Patriarchal Parody: The Rom-Com Logic of David Fincher

by Kiva Reardon


Disclaimer: If you don’t know what happens in Gone Girl by now, please send me an email explaining how that is even possible. Otherwise, be warned spoilers lay ahead.

Like six million other people, I read Gone Girl. I’m assuming that, like many of those six million people, I read it in a matter of days (one and a half, to be precise). I binged on Gillian Flynn’s easy-as-breathing prose and nearly ripped out the last page of each cliffhanger-concluding chapter in excited frustration. When I finished, I texted the friend who had loaned me the book, admitting I’d skipped dinner plans to stay in and read. She replied to the effect of, “It’s great, right? But aren’t your feminist senses tingling?”

Gone Girl, with its false rape accusations and domestic abuse-inventing protagonist, Amy (played in the film by Rosamund Pike), represents what can be construed as terrible gender politics. To me, however, Flynn’s book read as a satire of the very kind of man who dismisses women as “crazy bitches.” But given these murky misogynistic grounds, I understood where my friend was coming from. In fact, I assumed it was this aspect of the book that compelled bro-fave director David Fincher to adapt it for the screen.

Instead, it’s the opposite; Fincher has made Gone Girl into one of the best satirical romantic comedies of recent memory.

Satire isn’t easy to define, but, like pornography, I know it when I see it. That’s the point of the style: it’s meant to intentionally fly under the radar of political and cultural censors, slipping in critiques of the status quo.

The tricky thing about satire is that it can exist even without the artist’s intent. Ascribing notions of artistic intentionally to any work is a fool’s game, but in the case of Gone Girl I bring it up because I don’t think Fincher set out to create a work of patriarchal parody. (Flynn, who wrote the screenplay, well, that’s another story.) But in so completely indulging the male fantasy of a world where women have the ultimate power, a voice, and public credulity, Fincher ended up making one.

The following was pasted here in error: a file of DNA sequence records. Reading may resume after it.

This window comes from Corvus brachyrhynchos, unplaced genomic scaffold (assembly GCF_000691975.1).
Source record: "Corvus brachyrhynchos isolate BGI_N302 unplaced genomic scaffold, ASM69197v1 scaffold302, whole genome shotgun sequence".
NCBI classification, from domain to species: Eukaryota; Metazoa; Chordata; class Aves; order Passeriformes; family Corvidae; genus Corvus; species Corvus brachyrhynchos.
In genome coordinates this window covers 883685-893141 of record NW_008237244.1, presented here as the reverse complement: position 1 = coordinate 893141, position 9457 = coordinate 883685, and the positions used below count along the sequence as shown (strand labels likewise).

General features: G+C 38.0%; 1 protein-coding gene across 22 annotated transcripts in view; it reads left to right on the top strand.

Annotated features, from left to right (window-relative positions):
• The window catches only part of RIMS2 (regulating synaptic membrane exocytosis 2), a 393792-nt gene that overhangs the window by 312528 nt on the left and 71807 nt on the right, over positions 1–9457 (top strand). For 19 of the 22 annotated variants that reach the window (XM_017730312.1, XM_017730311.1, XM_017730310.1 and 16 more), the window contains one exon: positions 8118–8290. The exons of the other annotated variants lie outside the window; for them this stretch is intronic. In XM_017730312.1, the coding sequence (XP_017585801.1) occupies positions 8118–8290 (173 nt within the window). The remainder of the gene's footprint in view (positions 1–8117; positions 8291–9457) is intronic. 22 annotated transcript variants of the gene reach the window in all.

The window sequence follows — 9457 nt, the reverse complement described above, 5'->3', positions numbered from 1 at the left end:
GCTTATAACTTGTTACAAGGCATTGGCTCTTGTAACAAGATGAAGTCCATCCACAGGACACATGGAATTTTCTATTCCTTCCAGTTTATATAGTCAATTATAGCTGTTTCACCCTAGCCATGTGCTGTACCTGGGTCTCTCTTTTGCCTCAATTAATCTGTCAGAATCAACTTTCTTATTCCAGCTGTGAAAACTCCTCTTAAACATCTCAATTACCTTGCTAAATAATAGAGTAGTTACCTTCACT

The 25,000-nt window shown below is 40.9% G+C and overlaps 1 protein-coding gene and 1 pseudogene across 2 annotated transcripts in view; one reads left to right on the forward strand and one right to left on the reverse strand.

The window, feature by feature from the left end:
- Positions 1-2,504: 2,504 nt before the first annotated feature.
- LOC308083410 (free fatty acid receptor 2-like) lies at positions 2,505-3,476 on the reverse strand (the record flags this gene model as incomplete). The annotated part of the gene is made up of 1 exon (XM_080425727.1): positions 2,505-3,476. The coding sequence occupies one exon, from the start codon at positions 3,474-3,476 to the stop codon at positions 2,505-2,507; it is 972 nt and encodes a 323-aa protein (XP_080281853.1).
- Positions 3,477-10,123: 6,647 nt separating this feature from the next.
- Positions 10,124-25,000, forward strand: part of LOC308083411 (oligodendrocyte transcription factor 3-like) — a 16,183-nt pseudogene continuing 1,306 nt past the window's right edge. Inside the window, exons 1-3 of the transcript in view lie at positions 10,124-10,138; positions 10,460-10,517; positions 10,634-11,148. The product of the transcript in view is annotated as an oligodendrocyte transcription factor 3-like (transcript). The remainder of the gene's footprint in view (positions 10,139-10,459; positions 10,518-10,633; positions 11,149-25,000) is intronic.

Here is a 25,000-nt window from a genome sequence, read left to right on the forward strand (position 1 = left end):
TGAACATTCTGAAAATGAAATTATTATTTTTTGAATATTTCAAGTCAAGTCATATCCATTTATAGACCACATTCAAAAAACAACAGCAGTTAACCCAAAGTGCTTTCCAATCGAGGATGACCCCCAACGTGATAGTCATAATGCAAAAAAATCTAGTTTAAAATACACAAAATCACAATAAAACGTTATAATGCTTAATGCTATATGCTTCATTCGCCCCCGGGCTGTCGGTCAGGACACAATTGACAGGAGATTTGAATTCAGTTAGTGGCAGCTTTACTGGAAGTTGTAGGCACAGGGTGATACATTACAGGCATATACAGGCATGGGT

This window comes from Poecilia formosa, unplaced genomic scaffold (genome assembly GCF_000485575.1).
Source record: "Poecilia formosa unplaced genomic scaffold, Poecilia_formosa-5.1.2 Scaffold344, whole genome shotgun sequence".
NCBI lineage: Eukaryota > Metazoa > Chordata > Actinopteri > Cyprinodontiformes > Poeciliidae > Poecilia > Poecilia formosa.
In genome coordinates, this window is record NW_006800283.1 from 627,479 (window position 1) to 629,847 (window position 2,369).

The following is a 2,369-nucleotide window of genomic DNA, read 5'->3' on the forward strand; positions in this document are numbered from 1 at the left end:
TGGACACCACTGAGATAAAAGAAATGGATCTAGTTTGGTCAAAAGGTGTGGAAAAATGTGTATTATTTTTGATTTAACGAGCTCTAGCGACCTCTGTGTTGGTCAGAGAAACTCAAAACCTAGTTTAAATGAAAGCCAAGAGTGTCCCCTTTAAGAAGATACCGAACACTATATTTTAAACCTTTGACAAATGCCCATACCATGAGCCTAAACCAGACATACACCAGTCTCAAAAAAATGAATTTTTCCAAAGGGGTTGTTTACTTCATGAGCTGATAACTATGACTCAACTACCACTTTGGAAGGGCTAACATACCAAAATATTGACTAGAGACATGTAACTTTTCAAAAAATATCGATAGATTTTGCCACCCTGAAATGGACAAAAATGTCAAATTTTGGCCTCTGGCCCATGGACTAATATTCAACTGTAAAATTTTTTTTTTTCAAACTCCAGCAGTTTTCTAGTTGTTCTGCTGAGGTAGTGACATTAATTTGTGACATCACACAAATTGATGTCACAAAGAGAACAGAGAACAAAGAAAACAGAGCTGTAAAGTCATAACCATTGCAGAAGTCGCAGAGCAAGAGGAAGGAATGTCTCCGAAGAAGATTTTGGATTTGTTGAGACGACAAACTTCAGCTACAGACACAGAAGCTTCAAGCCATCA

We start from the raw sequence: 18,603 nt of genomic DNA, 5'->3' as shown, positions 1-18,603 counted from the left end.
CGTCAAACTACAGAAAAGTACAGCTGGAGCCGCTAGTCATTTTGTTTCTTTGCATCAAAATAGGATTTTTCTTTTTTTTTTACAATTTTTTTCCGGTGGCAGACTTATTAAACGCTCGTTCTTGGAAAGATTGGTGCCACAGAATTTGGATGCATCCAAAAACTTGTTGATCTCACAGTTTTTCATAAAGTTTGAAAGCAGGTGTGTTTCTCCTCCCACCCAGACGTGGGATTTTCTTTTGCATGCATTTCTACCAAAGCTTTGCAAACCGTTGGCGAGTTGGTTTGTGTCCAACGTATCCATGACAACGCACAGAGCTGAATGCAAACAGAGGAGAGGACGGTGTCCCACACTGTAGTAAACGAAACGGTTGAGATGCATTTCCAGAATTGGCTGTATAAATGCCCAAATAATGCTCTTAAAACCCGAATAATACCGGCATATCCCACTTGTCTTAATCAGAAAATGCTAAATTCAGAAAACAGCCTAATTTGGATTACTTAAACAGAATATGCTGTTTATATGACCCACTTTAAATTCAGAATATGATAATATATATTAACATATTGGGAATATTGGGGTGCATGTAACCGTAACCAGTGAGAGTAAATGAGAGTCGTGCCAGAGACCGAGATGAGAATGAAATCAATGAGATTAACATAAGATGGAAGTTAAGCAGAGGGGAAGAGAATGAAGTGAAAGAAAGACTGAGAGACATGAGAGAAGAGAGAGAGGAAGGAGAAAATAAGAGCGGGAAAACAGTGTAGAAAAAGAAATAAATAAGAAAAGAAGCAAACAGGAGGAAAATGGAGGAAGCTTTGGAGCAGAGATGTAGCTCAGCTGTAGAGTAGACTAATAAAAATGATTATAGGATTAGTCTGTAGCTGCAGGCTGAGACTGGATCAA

Gone Gone begins with a shot of Amy’s head, the object of much fascination for the book and film: the police, who will eventually wonder if someone smashed it in, and what thoughts it contains, as her husband Nick (Ben Affleck) wonders in voiceover.

Fincher sets the scene with a series of simple shots of the town of North Cartage, Missouri, capturing the ruins of middle class America in the subprime mortgage suburbs. Almost immediately, Amy goes missing and Nick becomes the main suspect in her disappearance.

Now the twist: Amy faked her death to get revenge on her adulterous husband.

In adapting her novel for the screen, Flynn keeps the same temporal shifting structure, using Amy’s diary entries as flashbacks to paint the picture of the couple’s early days of idyllic love. Set to softer sounds in Trent Reznor’s score, these moments are marked by a feeling of conventional romance that stand out from the grey dreary present of the police procedural unfolding in North Cartage.

The flashbacks sketch the well-known rom-com trope of the blonde, media maven New Yorker searching for love (also indexed by a series of Legally Blonde-esque pink pom-pom topped pens Amy uses). But here the sending up of such conventions begins: instead of flowers and chocolate, Amy’s diary entries recall Nick’s enthusiastic act of cunniligus and their public fucking; Nick’s proposal includes a shout-out to her “extraordinary vagina.” It’s not the stuff of Elle Woods; although it’s worth noting that Reese Witherspoon, an actress whose career has been defined by contemporary romantic comedies, served as producer.

Just as Amy doesn’t turn out to be the passive rom-com blonde, Nick doesn’t properly play his part. In Amy’s diary version, he is a spousal abusing, over-spender; an all-too real character that lives in countless homes across America. Indeed, if the North Carthage community that Amy and Nick moved to wasn’t abandoned, statically speaking, there would be many more Nicks living on the same block. Based on figures from 2000, one in four women will experience domestic violence in her lifetime.